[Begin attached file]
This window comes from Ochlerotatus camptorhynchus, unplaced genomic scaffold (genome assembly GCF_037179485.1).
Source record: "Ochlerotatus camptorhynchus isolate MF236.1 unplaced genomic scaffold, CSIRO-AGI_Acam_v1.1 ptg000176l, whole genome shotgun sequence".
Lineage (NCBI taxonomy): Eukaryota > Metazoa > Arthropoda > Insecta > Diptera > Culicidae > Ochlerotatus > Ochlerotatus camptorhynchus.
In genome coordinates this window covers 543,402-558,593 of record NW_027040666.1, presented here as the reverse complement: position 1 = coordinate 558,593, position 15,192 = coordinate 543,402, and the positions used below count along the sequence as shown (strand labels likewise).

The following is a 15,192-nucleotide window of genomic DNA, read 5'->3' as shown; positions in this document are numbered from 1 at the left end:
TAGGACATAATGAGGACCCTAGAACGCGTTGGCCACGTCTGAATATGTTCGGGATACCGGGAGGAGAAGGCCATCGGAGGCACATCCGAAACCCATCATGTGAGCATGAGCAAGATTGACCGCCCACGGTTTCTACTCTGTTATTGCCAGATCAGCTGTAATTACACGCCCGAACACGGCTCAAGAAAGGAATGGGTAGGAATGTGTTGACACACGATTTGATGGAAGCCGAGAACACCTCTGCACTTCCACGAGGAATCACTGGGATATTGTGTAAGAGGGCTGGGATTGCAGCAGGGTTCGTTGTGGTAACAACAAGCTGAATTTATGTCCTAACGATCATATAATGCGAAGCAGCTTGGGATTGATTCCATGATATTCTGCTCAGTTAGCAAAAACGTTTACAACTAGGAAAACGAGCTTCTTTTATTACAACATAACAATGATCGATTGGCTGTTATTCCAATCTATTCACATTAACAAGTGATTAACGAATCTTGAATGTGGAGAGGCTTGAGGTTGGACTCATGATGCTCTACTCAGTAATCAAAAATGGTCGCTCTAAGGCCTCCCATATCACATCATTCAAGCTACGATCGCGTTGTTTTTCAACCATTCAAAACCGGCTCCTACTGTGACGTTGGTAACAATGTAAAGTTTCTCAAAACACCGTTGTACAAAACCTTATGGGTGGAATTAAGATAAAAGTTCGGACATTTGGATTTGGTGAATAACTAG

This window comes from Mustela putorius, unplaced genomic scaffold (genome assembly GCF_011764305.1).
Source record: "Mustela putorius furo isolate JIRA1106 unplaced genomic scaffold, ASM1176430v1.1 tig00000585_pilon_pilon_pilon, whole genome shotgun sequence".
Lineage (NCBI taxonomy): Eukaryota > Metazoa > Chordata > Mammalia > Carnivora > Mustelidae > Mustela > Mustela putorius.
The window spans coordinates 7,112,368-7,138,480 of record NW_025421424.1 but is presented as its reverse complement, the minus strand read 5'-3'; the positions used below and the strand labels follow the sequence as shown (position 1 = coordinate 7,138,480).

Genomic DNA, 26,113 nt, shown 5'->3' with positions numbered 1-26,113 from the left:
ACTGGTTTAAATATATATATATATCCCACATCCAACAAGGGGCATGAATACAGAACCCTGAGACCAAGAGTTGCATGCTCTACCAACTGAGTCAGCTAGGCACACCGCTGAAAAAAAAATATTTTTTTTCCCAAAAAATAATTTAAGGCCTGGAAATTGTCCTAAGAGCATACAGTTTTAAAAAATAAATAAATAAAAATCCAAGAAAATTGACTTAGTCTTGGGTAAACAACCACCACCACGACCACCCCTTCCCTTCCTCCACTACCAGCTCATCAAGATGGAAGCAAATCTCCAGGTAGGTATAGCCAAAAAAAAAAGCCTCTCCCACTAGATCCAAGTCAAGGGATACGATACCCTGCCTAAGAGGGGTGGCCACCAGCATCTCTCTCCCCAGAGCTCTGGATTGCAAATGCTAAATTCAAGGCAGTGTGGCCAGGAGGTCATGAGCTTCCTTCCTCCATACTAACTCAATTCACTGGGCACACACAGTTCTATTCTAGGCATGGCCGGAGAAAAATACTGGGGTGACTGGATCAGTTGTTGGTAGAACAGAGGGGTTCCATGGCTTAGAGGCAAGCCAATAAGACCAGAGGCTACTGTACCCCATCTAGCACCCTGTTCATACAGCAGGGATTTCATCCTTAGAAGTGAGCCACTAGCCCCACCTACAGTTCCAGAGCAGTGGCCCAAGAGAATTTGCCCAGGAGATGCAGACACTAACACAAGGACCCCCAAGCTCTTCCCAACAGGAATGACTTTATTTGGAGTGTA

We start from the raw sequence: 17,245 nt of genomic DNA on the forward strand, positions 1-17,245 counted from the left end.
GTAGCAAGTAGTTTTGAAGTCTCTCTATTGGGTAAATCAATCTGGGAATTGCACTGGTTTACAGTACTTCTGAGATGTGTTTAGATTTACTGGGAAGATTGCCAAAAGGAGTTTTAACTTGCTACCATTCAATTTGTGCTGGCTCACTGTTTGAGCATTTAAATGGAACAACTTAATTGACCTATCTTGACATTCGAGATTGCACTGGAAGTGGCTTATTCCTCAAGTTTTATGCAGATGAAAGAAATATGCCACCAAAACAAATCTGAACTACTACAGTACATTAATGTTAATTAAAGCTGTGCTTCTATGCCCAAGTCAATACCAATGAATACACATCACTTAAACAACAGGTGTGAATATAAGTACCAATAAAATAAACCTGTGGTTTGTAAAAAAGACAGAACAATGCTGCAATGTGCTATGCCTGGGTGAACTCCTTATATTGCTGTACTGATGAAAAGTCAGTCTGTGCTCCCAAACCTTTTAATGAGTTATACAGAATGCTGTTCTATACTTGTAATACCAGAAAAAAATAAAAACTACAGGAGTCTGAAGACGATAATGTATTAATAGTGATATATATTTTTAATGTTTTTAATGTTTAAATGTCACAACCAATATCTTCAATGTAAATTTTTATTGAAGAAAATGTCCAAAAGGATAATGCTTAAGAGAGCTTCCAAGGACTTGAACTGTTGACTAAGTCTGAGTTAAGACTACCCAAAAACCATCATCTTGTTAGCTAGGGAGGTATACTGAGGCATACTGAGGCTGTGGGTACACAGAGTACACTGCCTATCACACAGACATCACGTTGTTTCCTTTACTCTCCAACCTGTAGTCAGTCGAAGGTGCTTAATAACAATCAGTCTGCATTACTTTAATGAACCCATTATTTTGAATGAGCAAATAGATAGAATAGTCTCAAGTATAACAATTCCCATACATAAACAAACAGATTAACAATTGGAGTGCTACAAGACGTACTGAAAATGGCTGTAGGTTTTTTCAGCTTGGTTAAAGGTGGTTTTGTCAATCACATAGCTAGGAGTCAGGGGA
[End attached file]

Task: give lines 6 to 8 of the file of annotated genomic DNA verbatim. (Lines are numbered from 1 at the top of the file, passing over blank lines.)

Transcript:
TAGGACATAATGAGGACCCTAGAACGCGTTGGCCACGTCTGAATATGTTCGGGATACCGGGAGGAGAAGGCCATCGGAGGCACATCCGAAACCCATCATGTGAGCATGAGCAAGATTGACCGCCCACGGTTTCTACTCTGTTATTGCCAGATCAGCTGTAATTACACGCCCGAACACGGCTCAAGAAAGGAATGGGTAGGAATGTGTTGACACACGATTTGATGGAAGCCGAGAACACCTCTGCACTTCCACGAGGAATCACTGGGATATTGTGTAAGAGGGCTGGGATTGCAGCAGGGTTCGTTGTGGTAACAACAAGCTGAATTTATGTCCTAACGATCATATAATGCGAAGCAGCTTGGGATTGATTCCATGATATTCTGCTCAGTTAGCAAAAACGTTTACAACTAGGAAAACGAGCTTCTTTTATTACAACATAACAATGATCGATTGGCTGTTATTCCAATCTATTCACATTAACAAGTGATTAACGAATCTTGAATGTGGAGAGGCTTGAGGTTGGACTCATGATGCTCTACTCAGTAATCAAAAATGGTCGCTCTAAGGCCTCCCATATCACATCATTCAAGCTACGATCGCGTTGTTTTTCAACCATTCAAAACCGGCTCCTACTGTGACGTTGGTAACAATGTAAAGTTTCTCAAAACACCGTTGTACAAAACCTTATGGGTGGAATTAAGATAAAAGTTCGGACATTTGGATTTGGTGAATAACTAG

This window comes from Mustela putorius, unplaced genomic scaffold (genome assembly GCF_011764305.1).
Source record: "Mustela putorius furo isolate JIRA1106 unplaced genomic scaffold, ASM1176430v1.1 tig00000585_pilon_pilon_pilon, whole genome shotgun sequence".